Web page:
TORONTO -- The Ted Rogers School of Management’s award-winning Bootcamps (opens in new window) -- where students acquire the skills most sought-after by employers -- will now have the added value of Microsoft Certification.
The Ted Rogers School will provide training in high-demand skills such as cloud, data and AI with Microsoft Certifications, further enhancing the employment opportunities of Ted Rogers School students.
“Since Bootcamps were introduced at our school just three years ago, we’ve had more than 55,000 registrants for the program. We truly are at the forefront of university microcredentialing in the skills employers value the most,” said Daphne Taras, Dean of the Ted Rogers School. “From Excel to Power BI, students are teaching students, in the way students want to learn. The model is astonishingly successful.”
“This collaboration with Microsoft Canada is a validation of the hard work of our faculty, staff and students to build this program, but also helps take the program to the next level. Now our students will bring even more value to the workplace,” said Dr. Allen Goss, Associate Dean, Students at the Ted Rogers School.
Under the new program, which is part of Microsoft Canada’s Canada Skills Program, student facilitators of select Bootcamps will become Microsoft Certified. “This will signify that our students have learned these important skills from the very best peer facilitators who have learned from the very best at Microsoft Canada,” said Dean Taras.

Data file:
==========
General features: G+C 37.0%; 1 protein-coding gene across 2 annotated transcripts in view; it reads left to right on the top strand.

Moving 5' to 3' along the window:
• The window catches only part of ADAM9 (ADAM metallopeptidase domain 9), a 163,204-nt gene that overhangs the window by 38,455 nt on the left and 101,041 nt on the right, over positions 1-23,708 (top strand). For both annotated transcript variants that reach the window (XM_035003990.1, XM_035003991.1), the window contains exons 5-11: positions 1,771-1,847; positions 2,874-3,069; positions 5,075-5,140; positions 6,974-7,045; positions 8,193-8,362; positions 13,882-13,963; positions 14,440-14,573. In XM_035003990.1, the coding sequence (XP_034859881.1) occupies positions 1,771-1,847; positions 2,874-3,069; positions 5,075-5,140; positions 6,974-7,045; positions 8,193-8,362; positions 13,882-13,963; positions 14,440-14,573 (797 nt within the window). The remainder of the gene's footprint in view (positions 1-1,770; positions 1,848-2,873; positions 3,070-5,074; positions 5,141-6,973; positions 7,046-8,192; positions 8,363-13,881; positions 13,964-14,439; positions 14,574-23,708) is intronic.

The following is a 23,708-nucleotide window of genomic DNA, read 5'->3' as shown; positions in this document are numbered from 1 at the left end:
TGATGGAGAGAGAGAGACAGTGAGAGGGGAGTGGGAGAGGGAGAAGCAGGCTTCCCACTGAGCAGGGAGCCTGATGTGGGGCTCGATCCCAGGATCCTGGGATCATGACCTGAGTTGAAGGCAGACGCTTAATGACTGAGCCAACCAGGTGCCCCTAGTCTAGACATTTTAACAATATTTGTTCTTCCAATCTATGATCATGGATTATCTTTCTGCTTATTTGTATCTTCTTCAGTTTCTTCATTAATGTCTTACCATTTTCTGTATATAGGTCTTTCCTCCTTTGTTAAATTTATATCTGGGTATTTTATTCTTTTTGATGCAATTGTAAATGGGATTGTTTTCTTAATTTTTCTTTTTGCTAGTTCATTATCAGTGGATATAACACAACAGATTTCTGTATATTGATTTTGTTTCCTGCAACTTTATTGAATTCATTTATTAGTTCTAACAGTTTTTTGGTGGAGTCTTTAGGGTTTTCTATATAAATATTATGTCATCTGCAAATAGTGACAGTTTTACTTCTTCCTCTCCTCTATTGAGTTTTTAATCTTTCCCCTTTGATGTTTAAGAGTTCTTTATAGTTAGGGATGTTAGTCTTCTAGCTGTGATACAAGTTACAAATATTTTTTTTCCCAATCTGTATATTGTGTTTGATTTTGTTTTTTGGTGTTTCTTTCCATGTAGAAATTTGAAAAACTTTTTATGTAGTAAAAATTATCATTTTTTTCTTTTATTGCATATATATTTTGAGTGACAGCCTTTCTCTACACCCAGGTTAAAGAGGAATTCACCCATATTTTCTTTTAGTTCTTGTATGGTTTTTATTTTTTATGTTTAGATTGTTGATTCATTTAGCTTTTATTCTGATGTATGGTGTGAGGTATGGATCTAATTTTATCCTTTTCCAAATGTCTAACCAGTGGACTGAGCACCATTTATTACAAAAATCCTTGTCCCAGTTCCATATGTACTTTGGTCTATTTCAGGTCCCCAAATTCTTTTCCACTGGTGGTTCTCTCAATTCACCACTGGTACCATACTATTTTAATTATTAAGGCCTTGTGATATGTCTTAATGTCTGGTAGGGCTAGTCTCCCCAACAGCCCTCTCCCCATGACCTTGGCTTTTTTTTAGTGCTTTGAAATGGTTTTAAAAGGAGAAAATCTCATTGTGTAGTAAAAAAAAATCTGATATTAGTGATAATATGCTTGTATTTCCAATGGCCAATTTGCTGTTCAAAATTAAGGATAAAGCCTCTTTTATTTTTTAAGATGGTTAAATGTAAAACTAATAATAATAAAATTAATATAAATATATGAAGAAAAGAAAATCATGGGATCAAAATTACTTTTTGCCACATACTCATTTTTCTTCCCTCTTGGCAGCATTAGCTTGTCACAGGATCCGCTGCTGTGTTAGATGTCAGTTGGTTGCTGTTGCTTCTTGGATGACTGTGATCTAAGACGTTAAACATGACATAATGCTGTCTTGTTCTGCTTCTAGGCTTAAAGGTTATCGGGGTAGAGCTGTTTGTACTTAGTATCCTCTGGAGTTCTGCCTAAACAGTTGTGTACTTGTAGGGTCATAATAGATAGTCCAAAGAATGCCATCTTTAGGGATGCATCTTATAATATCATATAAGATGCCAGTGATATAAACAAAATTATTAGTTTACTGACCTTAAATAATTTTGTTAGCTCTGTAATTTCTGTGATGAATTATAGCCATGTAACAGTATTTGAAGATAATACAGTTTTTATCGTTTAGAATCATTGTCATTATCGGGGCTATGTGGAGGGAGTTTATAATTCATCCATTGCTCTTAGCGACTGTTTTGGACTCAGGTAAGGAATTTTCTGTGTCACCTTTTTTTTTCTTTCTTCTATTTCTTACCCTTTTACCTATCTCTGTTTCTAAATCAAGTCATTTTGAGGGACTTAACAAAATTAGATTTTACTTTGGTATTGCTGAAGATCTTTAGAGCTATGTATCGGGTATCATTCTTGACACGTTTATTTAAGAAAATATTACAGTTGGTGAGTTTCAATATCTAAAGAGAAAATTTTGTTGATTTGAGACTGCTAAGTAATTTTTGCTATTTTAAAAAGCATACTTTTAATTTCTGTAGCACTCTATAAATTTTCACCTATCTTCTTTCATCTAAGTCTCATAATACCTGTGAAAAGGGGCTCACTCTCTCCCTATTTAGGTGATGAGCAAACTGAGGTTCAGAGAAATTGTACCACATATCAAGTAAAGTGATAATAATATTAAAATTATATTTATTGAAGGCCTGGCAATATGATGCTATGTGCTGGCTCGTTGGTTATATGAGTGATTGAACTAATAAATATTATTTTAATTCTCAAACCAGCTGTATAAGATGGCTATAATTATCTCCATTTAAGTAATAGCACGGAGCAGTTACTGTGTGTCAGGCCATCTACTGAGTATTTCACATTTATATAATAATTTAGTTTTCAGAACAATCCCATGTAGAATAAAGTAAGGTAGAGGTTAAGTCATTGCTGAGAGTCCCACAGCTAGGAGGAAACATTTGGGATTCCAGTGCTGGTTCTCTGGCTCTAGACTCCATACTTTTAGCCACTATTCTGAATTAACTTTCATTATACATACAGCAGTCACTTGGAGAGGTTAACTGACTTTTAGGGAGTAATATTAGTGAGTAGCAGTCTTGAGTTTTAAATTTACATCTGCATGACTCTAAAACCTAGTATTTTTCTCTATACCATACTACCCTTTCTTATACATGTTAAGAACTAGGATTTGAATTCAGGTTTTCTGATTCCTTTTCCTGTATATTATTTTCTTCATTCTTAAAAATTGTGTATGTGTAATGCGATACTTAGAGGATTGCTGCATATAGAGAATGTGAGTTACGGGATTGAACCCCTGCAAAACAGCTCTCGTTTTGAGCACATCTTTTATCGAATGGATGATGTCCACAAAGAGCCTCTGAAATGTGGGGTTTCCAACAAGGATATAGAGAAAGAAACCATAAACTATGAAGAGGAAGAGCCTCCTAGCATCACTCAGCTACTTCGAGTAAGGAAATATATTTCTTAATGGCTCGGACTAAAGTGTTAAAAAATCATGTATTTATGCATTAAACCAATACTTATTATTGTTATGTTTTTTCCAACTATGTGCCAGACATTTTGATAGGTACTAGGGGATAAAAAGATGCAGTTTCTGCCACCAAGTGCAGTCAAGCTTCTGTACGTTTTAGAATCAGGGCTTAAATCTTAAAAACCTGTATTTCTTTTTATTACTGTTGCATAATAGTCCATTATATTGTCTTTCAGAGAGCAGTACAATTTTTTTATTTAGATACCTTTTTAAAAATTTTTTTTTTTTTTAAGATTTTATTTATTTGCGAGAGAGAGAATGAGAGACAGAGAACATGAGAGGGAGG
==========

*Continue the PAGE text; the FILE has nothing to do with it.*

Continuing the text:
The Ted Rogers School developed Bootcamps to close the skills gap between core business school curriculum and the fast-paced implementation of new technologies in the modern, evolving workplace. Bootcamps accelerate the value that the over 1,800 Ted Rogers Co-op students bring to employers.
“We look forward to collaborating with the Ted Rogers School of Management at Ryerson University to prepare students for the future of work. Our collaboration as part of the Microsoft Canada Skills Program will develop the digital skills graduates need to contribute to Canada’s digital economy,” said Marc Seaman, Vice President, Education Sector at Microsoft Canada.
In creating the Canada Skills Program, Microsoft Canada cited a study from the Information and Communications Technology Council of Canada which projected shortages in information and communication technology staffing, even as the innovation economy would create the need for 149 million new jobs across North America within the next four years.
Media Relations Specialist, Ted Rogers School of Management